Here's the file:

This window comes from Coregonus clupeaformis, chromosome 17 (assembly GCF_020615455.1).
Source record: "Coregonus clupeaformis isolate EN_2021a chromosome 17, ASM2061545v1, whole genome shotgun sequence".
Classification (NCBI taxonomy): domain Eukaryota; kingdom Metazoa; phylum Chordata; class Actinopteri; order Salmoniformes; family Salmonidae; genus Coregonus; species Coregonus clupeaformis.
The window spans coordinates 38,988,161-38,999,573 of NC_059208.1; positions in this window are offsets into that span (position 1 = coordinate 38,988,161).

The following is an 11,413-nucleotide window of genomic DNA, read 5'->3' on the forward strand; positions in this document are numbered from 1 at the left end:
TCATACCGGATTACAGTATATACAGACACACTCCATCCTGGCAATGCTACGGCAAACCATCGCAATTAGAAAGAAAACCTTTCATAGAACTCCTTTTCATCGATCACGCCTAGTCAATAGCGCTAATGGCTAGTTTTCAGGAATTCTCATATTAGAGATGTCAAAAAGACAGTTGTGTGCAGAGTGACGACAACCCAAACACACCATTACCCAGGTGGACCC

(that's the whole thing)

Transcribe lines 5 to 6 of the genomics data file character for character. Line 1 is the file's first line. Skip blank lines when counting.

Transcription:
The following is an 11,413-nucleotide window of genomic DNA, read 5'->3' on the forward strand; positions in this document are numbered from 1 at the left end:
TCATACCGGATTACAGTATATACAGACACACTCCATCCTGGCAATGCTACGGCAAACCATCGCAATTAGAAAGAAAACCTTTCATAGAACTCCTTTTCATCGATCACGCCTAGTCAATAGCGCTAATGGCTAGTTTTCAGGAATTCTCATATTAGAGATGTCAAAAAGACAGTTGTGTGCAGAGTGACGACAACCCAAACACACCATTACCCAGGTGGACCC